Nutrition Studies – Are They Trustworthy?

By | December 11, 2017

How do you know if you can trust a nutrition study? You know the studies that say, coffee is bad for our heart, salt raises our blood pressure and fatty foods increase the risk of cancer and heart disease. The answer is that nobody really knows. So what can you do to protect yourself? You can protect yourself by applying common sense questions to any nutritional study that you read or hear about.

The first question you want to ask is if there are enough people in this study? If a researcher says that only a couple people have been studied, that is simply not enough. The study needs to include a variety of individuals and scientific numbers to be trustworthy. How many people should be included in a study? Several hundred to several thousand as there is always a possibility that an effect occurred by chance.

The next question you want to ask is if there is anything in the design or method of this study that could likely affect the outcome? There are testing methods and procedures that are more likely to lead to inaccurate or biased conclusions. For instance, a prospective study is always more accurate than a retrospective study. That is because people tend to forget details over time and will answer a researcher’s questions wrong.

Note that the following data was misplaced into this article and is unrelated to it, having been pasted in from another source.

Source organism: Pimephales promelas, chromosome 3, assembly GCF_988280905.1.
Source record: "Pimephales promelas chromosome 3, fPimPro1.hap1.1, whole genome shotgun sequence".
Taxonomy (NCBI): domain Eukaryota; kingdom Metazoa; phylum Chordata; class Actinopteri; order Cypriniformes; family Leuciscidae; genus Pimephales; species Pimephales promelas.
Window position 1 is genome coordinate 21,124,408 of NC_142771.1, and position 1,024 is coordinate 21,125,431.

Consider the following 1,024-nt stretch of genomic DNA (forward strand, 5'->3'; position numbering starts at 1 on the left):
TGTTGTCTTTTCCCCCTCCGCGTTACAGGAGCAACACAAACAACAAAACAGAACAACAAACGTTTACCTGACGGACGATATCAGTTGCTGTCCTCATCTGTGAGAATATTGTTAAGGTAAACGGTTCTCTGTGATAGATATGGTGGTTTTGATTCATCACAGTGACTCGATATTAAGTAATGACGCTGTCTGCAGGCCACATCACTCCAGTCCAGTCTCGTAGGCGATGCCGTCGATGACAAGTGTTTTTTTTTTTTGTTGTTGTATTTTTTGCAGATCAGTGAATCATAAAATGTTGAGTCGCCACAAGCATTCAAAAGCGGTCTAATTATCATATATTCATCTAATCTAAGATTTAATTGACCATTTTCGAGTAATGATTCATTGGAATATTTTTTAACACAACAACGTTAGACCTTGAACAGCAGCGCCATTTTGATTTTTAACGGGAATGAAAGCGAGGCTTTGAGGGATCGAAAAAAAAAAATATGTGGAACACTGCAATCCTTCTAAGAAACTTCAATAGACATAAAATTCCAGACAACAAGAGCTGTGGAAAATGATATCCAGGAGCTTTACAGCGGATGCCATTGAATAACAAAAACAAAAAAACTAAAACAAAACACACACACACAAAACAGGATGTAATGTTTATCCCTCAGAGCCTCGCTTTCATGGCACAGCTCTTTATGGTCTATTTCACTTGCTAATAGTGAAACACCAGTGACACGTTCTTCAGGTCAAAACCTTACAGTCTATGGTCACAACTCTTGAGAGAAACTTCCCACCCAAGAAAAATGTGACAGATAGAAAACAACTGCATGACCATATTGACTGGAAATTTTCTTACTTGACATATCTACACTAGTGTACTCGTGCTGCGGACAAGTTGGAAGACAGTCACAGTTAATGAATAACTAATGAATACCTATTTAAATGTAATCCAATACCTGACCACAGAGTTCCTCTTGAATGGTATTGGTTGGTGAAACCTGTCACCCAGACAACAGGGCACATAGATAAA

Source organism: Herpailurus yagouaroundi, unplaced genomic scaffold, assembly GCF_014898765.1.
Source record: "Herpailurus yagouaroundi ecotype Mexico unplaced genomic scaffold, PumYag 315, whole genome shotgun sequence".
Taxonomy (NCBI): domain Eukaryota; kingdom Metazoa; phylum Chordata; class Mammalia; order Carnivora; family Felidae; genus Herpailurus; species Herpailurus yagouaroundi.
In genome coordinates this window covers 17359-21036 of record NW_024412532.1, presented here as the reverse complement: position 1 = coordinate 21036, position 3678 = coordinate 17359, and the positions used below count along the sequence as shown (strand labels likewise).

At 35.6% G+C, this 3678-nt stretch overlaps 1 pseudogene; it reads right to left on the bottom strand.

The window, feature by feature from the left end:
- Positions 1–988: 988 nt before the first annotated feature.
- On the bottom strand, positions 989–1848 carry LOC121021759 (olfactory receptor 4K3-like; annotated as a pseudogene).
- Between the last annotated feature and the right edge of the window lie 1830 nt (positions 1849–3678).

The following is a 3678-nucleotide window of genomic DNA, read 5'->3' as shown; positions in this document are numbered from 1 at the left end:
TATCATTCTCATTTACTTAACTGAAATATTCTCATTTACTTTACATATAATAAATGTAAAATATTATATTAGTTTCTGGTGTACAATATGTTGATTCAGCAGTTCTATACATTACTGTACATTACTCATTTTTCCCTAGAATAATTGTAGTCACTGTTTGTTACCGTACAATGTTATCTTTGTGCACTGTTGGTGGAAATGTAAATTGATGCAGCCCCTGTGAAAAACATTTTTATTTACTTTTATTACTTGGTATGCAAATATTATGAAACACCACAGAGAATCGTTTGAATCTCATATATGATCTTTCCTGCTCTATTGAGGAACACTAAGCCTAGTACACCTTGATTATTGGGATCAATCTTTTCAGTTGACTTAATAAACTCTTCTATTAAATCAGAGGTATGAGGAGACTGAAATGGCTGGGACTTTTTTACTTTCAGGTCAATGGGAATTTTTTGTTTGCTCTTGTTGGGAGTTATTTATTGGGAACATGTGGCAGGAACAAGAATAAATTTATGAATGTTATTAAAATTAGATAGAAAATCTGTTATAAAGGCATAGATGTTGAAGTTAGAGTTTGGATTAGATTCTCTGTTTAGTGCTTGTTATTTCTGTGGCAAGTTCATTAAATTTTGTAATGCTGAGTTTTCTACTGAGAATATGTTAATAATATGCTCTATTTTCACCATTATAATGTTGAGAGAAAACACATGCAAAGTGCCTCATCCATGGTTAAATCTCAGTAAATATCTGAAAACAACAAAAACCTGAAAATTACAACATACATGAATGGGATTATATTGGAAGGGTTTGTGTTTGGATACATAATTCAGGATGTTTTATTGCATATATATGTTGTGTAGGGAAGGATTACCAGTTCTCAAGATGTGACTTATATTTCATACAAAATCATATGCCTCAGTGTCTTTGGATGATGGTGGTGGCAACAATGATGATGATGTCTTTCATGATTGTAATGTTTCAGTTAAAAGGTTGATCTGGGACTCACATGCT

Finally, you should question the study’s conclusion and ask if it is reasonable? If a study produces a conclusion that you strongly feel is illogical than it most likely is. For instance, a study in the 90s showed that a high fat diet increased the risk of colon cancer. But what really happened is that the data only showed diets high in beef. There was no link to a diet say high in dairy fat. In short, you should always take a second look at a study to confirm or deny its results.

James has been a nutritionist for 18 years. Please visit his website on rubber car mats that reviews automobile products such as custom car floor mats that every car should have.


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